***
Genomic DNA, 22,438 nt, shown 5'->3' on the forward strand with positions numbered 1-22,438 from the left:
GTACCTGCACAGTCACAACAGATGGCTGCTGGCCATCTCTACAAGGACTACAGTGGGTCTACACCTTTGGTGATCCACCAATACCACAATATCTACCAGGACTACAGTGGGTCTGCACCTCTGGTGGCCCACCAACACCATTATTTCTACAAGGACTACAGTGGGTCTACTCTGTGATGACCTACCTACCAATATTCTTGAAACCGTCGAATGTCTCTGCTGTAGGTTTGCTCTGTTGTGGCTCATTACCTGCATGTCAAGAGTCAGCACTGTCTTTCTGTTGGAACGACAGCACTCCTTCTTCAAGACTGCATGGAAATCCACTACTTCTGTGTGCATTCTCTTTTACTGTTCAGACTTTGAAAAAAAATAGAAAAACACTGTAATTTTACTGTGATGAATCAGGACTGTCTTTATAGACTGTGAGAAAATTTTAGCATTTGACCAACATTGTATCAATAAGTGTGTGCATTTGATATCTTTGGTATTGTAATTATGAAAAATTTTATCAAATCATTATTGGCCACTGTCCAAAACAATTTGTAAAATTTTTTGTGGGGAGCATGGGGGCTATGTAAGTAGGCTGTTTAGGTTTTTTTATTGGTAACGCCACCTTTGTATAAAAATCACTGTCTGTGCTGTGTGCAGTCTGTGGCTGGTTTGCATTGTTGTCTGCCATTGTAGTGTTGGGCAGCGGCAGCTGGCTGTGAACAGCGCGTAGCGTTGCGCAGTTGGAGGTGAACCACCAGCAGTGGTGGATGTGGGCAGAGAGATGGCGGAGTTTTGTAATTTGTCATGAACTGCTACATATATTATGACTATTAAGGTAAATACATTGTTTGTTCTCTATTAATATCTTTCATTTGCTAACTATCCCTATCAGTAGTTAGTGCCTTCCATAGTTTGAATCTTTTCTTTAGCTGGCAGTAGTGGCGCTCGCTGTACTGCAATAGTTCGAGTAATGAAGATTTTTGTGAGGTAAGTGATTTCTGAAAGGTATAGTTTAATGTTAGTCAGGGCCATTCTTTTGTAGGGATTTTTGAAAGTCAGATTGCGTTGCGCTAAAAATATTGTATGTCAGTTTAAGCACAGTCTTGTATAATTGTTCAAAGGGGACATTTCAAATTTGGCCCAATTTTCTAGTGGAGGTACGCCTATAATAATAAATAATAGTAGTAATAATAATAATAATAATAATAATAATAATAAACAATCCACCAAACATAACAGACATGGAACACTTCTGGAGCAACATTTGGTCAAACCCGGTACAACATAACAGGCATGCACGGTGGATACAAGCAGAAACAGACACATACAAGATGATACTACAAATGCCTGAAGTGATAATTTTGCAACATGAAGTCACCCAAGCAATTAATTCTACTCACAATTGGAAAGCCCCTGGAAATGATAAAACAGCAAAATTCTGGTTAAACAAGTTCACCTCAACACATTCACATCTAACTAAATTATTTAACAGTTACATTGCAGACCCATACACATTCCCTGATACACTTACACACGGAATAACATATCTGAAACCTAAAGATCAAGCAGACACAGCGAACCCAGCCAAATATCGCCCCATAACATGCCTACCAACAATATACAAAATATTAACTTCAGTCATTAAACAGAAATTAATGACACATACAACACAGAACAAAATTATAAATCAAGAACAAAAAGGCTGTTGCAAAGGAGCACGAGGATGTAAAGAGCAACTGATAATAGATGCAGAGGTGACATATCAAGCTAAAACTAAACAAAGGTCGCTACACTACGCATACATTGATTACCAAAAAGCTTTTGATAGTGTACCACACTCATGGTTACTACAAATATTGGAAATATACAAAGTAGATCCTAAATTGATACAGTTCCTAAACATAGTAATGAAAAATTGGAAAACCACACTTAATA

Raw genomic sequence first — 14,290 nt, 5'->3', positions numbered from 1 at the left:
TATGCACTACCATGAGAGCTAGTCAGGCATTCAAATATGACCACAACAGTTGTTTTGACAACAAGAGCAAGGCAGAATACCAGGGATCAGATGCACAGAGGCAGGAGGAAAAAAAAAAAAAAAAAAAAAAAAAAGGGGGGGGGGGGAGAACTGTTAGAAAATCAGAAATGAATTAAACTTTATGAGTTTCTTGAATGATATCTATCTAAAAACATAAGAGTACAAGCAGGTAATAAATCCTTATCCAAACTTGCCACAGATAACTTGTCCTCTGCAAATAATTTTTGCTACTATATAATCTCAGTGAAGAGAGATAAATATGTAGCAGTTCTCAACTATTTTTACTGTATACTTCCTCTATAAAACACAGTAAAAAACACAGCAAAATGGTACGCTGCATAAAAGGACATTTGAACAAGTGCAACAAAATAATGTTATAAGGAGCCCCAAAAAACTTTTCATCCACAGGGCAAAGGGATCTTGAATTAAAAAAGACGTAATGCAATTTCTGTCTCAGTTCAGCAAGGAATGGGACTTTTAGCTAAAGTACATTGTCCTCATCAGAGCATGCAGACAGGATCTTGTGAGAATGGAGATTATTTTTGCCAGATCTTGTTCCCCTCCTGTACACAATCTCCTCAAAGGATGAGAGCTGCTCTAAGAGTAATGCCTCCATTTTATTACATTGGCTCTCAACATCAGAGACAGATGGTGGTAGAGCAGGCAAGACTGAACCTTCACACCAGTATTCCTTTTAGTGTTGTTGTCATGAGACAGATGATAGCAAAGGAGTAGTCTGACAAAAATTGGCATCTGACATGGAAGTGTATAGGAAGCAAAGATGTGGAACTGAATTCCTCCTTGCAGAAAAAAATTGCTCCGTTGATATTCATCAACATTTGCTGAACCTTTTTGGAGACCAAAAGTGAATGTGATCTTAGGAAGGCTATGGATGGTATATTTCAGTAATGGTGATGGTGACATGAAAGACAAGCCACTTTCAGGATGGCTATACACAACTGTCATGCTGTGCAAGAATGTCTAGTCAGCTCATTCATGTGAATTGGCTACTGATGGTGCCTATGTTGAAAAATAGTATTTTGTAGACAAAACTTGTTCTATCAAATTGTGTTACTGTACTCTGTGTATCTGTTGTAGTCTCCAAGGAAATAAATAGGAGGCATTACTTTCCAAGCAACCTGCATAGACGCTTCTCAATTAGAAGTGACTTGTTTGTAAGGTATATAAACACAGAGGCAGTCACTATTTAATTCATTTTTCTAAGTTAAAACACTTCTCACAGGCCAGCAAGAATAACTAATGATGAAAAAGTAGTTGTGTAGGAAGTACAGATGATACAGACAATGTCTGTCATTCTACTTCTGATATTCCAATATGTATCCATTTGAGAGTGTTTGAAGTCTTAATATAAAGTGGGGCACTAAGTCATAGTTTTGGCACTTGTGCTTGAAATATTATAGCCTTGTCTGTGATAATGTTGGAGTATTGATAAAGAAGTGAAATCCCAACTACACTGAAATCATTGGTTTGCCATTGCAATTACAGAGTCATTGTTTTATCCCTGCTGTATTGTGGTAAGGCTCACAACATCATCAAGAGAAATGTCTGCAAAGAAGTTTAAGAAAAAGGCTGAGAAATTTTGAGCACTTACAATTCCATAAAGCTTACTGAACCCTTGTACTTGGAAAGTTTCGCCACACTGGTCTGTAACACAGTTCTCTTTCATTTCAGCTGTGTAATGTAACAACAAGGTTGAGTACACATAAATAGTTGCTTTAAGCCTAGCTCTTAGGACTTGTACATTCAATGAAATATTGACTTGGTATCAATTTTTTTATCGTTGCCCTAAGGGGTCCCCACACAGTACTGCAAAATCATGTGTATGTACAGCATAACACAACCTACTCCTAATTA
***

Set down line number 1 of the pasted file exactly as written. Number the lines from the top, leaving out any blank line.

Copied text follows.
Genomic DNA, 22,438 nt, shown 5'->3' on the forward strand with positions numbered 1-22,438 from the left: